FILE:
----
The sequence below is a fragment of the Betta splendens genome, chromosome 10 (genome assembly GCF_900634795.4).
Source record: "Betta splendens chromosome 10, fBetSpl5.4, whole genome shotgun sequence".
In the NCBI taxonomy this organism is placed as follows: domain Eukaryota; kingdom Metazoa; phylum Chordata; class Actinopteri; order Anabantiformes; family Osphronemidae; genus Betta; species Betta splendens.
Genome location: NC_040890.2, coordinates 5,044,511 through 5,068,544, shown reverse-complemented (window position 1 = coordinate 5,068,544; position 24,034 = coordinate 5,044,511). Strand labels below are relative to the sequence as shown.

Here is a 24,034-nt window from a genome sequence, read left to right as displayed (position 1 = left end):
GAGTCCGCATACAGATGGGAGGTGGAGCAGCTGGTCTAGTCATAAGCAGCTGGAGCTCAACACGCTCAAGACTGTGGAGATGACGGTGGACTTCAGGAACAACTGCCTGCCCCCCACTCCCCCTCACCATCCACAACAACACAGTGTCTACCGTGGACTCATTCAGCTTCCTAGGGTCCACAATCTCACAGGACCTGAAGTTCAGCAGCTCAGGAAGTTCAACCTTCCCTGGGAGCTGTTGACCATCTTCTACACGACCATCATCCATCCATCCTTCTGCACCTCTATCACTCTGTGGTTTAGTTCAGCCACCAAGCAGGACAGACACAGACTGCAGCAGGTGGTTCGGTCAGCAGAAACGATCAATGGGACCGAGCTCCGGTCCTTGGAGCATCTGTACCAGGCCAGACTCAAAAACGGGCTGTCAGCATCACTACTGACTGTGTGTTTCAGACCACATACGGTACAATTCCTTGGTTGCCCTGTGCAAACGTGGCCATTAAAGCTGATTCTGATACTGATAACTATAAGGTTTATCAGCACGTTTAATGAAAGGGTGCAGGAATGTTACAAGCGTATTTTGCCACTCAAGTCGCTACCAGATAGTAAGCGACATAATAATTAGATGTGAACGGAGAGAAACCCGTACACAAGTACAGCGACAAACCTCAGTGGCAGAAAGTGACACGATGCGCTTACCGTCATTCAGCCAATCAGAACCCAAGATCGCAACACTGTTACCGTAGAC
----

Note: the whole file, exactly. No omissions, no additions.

The sequence below is a fragment of the Betta splendens genome, chromosome 10 (genome assembly GCF_900634795.4).
Source record: "Betta splendens chromosome 10, fBetSpl5.4, whole genome shotgun sequence".
In the NCBI taxonomy this organism is placed as follows: domain Eukaryota; kingdom Metazoa; phylum Chordata; class Actinopteri; order Anabantiformes; family Osphronemidae; genus Betta; species Betta splendens.
Genome location: NC_040890.2, coordinates 5,044,511 through 5,068,544, shown reverse-complemented (window position 1 = coordinate 5,068,544; position 24,034 = coordinate 5,044,511). Strand labels below are relative to the sequence as shown.

Here is a 24,034-nt window from a genome sequence, read left to right as displayed (position 1 = left end):
GAGTCCGCATACAGATGGGAGGTGGAGCAGCTGGTCTAGTCATAAGCAGCTGGAGCTCAACACGCTCAAGACTGTGGAGATGACGGTGGACTTCAGGAACAACTGCCTGCCCCCCACTCCCCCTCACCATCCACAACAACACAGTGTCTACCGTGGACTCATTCAGCTTCCTAGGGTCCACAATCTCACAGGACCTGAAGTTCAGCAGCTCAGGAAGTTCAACCTTCCCTGGGAGCTGTTGACCATCTTCTACACGACCATCATCCATCCATCCTTCTGCACCTCTATCACTCTGTGGTTTAGTTCAGCCACCAAGCAGGACAGACACAGACTGCAGCAGGTGGTTCGGTCAGCAGAAACGATCAATGGGACCGAGCTCCGGTCCTTGGAGCATCTGTACCAGGCCAGACTCAAAAACGGGCTGTCAGCATCACTACTGACTGTGTGTTTCAGACCACATACGGTACAATTCCTTGGTTGCCCTGTGCAAACGTGGCCATTAAAGCTGATTCTGATACTGATAACTATAAGGTTTATCAGCACGTTTAATGAAAGGGTGCAGGAATGTTACAAGCGTATTTTGCCACTCAAGTCGCTACCAGATAGTAAGCGACATAATAATTAGATGTGAACGGAGAGAAACCCGTACACAAGTACAGCGACAAACCTCAGTGGCAGAAAGTGACACGATGCGCTTACCGTCATTCAGCCAATCAGAACCCAAGATCGCAACACTGTTACCGTAGAC